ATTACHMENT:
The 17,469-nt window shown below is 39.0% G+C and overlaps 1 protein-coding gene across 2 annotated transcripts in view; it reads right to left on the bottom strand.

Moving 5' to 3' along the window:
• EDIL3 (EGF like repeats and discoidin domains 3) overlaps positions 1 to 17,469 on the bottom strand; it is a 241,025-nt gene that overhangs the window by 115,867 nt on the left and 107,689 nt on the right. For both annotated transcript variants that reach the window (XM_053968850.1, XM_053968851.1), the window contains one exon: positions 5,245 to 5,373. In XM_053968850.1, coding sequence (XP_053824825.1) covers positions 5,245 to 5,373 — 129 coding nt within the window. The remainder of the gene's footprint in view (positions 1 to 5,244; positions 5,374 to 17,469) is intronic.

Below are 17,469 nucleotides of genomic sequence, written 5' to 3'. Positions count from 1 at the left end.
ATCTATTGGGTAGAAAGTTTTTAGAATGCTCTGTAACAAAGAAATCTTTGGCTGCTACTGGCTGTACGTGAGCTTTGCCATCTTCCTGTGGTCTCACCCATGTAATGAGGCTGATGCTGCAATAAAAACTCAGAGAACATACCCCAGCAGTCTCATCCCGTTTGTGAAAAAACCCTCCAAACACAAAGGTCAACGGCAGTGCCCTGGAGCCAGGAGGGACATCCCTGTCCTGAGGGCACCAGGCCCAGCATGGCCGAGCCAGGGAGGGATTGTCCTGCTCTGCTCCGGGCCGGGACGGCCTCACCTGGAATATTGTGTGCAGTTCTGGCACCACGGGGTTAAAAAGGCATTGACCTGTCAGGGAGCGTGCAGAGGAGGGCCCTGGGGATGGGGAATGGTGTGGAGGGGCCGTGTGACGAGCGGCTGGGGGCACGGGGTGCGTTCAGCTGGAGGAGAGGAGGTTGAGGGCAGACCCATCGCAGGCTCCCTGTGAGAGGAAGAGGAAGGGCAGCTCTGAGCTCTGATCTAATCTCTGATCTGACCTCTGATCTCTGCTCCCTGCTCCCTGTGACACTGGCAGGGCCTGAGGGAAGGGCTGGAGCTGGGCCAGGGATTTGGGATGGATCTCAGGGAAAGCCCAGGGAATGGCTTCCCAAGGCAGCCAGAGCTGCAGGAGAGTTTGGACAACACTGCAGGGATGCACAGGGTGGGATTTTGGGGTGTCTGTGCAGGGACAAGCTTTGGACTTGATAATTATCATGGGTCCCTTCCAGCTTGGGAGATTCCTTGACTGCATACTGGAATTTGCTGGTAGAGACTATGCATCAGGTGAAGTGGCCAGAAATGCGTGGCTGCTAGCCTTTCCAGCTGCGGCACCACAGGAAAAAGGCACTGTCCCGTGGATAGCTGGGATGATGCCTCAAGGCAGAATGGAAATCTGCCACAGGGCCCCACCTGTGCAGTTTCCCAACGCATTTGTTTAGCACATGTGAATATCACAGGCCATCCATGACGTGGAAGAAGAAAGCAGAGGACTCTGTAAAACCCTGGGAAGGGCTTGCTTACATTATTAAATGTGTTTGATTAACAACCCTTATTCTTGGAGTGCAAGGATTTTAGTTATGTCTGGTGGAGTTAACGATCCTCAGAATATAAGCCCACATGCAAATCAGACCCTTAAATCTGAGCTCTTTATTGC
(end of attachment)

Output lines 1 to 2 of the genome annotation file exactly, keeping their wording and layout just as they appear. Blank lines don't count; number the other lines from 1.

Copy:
The 17,469-nt window shown below is 39.0% G+C and overlaps 1 protein-coding gene across 2 annotated transcripts in view; it reads right to left on the bottom strand.

Moving 5' to 3' along the window: